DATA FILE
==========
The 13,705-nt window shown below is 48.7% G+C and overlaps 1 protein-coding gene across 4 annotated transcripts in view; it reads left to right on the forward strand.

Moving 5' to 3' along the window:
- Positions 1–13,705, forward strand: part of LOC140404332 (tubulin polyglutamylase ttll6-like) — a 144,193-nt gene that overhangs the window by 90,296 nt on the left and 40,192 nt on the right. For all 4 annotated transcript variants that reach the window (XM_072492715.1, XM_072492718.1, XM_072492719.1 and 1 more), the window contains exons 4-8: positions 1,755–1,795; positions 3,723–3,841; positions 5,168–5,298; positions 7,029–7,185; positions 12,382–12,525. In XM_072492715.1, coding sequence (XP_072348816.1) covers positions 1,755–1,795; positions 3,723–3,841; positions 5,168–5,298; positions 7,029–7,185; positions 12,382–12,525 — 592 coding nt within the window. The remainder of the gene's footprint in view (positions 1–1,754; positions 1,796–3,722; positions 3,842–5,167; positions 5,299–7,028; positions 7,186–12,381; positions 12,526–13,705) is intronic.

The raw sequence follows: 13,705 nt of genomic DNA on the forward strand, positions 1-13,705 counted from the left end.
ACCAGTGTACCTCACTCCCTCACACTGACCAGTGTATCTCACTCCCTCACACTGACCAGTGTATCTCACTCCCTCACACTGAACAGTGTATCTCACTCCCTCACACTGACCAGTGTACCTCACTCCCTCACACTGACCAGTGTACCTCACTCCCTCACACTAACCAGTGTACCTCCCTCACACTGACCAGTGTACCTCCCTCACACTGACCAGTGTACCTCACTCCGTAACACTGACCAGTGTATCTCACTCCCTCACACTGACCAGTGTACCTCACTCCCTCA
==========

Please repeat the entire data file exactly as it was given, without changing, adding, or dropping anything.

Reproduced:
The 13,705-nt window shown below is 48.7% G+C and overlaps 1 protein-coding gene across 4 annotated transcripts in view; it reads left to right on the forward strand.

Moving 5' to 3' along the window:
- Positions 1–13,705, forward strand: part of LOC140404332 (tubulin polyglutamylase ttll6-like) — a 144,193-nt gene that overhangs the window by 90,296 nt on the left and 40,192 nt on the right. For all 4 annotated transcript variants that reach the window (XM_072492715.1, XM_072492718.1, XM_072492719.1 and 1 more), the window contains exons 4-8: positions 1,755–1,795; positions 3,723–3,841; positions 5,168–5,298; positions 7,029–7,185; positions 12,382–12,525. In XM_072492715.1, coding sequence (XP_072348816.1) covers positions 1,755–1,795; positions 3,723–3,841; positions 5,168–5,298; positions 7,029–7,185; positions 12,382–12,525 — 592 coding nt within the window. The remainder of the gene's footprint in view (positions 1–1,754; positions 1,796–3,722; positions 3,842–5,167; positions 5,299–7,028; positions 7,186–12,381; positions 12,526–13,705) is intronic.

The raw sequence follows: 13,705 nt of genomic DNA on the forward strand, positions 1-13,705 counted from the left end.
ACCAGTGTACCTCACTCCCTCACACTGACCAGTGTATCTCACTCCCTCACACTGACCAGTGTATCTCACTCCCTCACACTGAACAGTGTATCTCACTCCCTCACACTGACCAGTGTACCTCACTCCCTCACACTGACCAGTGTACCTCACTCCCTCACACTAACCAGTGTACCTCCCTCACACTGACCAGTGTACCTCCCTCACACTGACCAGTGTACCTCACTCCGTAACACTGACCAGTGTATCTCACTCCCTCACACTGACCAGTGTACCTCACTCCCTCA